Mind Economy and Shrug Off Umno-PAS Rhetoric

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PH told not to be dictated by the opposition’s rhetoric.  

Pakatan Harapan cannot dance to the tune of racial disharmony played by opposition parties seeking to reclaim Putrajaya in the 15th general election, said Daim Zainuddin.

PH, which champions an inclusive and pluralistic vision of ethnic relations, should show what good and fair governance is all about, said the former Council of Eminent Persons chairman.

Daim, who is a close associate of Prime Minister Dr Mahathir Mohamad and formerly held the finance portfolio, added that PH need not fear racial and religious rhetoric as long as it resolves bread-and-butter issues, gives Malaysians a decent standard of living and provides affordable housing and good schools.

A wave of Malay-Muslim nationalism against the pact, fuelled by perceived PH threats to religion and race, is being exploited by Umno and PAS. This has led to concerns that the government is losing support among Malays, causing it to backtrack on ratifying global human rights treaties.

The Rome Statute and the International Convention to Eliminate All Forms of Racial Discrimination (ICERD) were among those that PH had pledged to sign, to show Malaysia’s commitment to upholding human rights.

But, fear of losing Malay support has caused some PH leaders to be more Malay-centric, to appease conservatives in the community.

Daim, who advises the government on an ad hoc basis, disagreed with this approach.

“Why does PH need to dance to the opposition’s tune? They should be setting the agenda. They should be setting an example of good and fair governance to all communities,” he told The Malaysian Insight.

“Show that you are fighting for all Malaysians, that your governance is all about universal values that are accepted by all religions. Stop being dictated by the opposition’s rhetoric.  

“Sit down, discuss, think and come up with some very good inclusive programmes that will touch the lives of all Malaysians.

“Show that you are a caring government. You are a government of the people.”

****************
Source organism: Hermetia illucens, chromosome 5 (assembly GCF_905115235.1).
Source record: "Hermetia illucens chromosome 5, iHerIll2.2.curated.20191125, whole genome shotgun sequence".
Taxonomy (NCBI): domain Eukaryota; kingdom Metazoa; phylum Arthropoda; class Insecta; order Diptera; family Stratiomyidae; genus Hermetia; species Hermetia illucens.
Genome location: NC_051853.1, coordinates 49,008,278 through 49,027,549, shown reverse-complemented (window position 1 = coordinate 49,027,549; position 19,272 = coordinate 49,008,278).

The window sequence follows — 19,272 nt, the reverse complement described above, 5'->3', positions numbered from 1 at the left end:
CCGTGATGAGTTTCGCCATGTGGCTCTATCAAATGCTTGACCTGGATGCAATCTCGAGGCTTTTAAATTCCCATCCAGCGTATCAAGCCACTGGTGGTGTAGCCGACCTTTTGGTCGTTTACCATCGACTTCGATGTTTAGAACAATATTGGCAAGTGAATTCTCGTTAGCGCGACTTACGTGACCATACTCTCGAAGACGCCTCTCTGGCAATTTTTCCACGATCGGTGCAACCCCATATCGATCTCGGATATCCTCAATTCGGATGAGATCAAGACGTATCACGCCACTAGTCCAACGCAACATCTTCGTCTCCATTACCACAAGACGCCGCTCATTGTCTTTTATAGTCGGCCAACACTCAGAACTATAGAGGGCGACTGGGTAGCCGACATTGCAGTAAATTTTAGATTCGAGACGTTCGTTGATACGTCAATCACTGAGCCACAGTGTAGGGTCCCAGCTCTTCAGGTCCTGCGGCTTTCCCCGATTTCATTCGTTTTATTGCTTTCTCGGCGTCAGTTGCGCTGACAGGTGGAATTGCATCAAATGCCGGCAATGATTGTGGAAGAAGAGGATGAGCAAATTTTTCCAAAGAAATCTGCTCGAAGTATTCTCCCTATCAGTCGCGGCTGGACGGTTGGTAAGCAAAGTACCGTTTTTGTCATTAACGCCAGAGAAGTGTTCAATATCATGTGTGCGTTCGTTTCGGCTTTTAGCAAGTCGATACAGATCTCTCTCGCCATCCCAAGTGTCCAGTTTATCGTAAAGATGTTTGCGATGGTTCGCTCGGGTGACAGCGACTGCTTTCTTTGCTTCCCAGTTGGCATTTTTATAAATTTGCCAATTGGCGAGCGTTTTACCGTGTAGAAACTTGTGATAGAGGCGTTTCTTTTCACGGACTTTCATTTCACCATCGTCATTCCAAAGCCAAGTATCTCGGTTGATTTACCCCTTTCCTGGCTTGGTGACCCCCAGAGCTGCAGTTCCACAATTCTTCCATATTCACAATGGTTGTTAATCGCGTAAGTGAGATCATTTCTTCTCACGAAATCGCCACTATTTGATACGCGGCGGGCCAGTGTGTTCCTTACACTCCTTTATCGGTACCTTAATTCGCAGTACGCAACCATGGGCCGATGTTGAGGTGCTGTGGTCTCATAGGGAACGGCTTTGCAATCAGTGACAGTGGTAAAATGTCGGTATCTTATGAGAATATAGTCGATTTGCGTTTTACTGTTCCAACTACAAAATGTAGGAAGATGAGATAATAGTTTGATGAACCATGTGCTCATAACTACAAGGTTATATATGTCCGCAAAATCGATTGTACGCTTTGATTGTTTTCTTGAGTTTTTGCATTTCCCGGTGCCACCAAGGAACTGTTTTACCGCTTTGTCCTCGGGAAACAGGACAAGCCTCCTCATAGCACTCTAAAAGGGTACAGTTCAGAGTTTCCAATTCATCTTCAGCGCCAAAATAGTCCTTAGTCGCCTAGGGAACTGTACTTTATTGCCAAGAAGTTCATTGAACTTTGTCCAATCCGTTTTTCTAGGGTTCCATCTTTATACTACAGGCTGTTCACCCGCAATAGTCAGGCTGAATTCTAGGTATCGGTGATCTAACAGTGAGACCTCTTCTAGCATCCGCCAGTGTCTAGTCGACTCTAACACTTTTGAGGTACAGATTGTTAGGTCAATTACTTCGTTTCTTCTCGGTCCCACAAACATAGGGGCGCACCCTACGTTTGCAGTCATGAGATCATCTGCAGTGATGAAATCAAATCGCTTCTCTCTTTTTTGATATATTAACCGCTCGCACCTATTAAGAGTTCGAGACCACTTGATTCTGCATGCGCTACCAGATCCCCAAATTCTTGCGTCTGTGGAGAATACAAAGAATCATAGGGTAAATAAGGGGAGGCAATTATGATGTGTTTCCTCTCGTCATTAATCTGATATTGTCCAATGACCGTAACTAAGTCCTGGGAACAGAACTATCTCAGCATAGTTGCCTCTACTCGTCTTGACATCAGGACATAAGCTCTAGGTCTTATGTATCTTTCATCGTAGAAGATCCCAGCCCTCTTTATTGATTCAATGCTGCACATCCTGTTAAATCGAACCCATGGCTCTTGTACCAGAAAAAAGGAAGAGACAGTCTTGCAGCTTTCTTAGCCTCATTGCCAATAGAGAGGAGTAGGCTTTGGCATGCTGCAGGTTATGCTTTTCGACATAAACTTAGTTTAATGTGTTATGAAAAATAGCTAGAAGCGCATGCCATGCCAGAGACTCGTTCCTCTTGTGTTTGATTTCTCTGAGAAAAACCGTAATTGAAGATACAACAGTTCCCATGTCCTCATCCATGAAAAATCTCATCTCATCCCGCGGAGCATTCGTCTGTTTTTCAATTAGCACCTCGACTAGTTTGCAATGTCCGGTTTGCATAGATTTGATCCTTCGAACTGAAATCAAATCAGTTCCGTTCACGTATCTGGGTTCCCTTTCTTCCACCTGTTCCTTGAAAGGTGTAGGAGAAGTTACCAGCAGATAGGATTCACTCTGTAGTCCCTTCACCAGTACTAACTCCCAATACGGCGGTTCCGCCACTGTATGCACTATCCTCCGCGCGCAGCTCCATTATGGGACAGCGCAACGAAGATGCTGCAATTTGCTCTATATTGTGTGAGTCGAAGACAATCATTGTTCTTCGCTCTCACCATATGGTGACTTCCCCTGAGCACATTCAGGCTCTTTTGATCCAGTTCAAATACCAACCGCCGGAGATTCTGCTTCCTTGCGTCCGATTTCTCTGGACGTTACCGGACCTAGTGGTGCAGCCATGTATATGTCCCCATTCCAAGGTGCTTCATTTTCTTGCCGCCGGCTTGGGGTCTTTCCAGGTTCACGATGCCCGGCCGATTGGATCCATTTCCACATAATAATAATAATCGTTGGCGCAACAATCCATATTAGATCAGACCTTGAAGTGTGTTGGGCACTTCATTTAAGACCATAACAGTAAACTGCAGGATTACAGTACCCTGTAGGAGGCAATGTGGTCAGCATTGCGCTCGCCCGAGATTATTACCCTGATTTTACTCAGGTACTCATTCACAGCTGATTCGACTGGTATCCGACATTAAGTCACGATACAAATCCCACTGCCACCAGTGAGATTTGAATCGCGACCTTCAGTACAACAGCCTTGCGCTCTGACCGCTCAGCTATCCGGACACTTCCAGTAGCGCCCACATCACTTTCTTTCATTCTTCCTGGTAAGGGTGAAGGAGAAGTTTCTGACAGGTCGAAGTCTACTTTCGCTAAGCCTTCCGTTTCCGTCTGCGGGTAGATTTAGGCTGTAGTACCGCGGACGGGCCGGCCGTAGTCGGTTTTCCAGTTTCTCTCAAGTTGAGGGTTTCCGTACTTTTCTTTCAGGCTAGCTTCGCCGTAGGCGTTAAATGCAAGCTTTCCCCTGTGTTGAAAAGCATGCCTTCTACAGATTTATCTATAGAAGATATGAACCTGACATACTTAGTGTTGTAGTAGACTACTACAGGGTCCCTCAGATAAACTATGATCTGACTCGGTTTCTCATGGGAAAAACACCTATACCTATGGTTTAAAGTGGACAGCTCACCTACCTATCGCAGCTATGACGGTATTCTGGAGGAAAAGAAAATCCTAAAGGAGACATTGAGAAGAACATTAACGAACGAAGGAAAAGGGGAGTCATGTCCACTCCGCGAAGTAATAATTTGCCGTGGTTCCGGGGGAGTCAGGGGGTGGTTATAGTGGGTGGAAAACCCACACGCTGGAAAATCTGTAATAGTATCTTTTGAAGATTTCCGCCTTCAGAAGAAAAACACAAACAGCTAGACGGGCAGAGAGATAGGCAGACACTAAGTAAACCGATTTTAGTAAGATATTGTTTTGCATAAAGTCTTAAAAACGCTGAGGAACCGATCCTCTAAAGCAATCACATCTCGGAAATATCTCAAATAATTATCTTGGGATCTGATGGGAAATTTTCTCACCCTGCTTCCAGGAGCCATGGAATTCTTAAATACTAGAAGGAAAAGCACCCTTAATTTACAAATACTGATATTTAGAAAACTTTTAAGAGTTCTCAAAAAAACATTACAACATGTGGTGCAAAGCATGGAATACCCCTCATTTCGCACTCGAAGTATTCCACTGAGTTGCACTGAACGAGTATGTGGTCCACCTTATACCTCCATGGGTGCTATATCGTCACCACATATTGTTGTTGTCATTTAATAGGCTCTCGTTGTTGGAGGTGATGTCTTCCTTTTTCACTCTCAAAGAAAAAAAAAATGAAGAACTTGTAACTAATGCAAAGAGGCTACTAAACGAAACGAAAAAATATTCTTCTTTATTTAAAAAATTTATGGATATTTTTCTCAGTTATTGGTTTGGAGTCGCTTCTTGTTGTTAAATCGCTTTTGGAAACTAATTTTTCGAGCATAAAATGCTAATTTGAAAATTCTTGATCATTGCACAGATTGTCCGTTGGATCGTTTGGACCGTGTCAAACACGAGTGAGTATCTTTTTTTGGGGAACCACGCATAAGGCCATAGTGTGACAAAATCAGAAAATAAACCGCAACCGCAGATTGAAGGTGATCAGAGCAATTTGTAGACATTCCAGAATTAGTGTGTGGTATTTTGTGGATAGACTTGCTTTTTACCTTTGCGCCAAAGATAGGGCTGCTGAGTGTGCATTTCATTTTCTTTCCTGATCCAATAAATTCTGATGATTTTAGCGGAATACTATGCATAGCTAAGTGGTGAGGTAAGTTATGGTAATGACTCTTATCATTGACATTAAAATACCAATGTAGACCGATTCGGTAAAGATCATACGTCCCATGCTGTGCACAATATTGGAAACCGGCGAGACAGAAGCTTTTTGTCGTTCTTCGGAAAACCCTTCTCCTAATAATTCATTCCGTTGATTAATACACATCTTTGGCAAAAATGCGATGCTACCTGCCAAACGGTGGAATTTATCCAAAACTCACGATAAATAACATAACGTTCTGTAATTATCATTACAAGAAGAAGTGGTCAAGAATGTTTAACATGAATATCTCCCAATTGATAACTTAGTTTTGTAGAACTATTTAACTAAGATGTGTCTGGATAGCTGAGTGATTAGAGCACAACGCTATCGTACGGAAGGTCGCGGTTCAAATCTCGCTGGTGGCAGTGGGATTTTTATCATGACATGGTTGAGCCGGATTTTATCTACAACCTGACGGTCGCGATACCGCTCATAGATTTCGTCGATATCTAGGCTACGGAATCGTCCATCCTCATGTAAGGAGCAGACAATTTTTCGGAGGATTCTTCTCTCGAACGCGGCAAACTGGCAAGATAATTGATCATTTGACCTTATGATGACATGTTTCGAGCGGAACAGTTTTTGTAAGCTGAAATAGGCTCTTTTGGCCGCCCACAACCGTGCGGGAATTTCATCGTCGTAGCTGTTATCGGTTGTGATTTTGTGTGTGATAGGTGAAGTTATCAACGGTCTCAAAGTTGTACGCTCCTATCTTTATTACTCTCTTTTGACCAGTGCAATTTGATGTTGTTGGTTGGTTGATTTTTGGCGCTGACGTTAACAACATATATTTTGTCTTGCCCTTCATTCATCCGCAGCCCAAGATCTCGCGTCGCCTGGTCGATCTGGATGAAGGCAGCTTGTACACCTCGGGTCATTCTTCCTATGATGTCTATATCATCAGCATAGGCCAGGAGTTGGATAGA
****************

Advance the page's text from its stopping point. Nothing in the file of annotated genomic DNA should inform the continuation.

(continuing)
In December last year, Putrajaya reversed its decision to ratify ICERD after protests led by Umno and PAS, the country’s two biggest political parties. They draw their support from Malays, who make up more than 60% of voters.

Umno, PAS and their Malay nationalist allies had campaigned against the treaty, claiming that it would remove the constitutional provisions for Malays, Islam and the royals.

Putrajaya had insisted that ICERD would not threaten those provisions, but it backed down anyway.

Last month, the government made a U-turn on ratifying the Rome Statute, which would make Malaysia a party to the International Criminal Court.

This was after Umno, PAS and the Johor sultan whipped up the Malay ground by accusing the convention of threatening the country’s constitutional monarchy.

It was later revealed that while in power, Umno and the Barisan Nasional coalition it leads had also wanted to sign the treaty.

Constitutional experts have argued that Malay nationalist arguments against the Rome Statute are baseless.

Dr Mahathir has described the resulting groundswell of Malay nationalism as vehicles for Umno and PAS to win support and return to power.

Daim echoed the prime minister’s sentiments, saying playing the race and religion card is the biggest threat to stability in Malaysia.

However, he said, the government need not fear such communal politics as long as it can “put food in people’s stomachs, and give them good jobs, affordable homes and good education for their kids”.

“Solve these issues first, and then, you will have stability with which to plan your economy.” – TMI­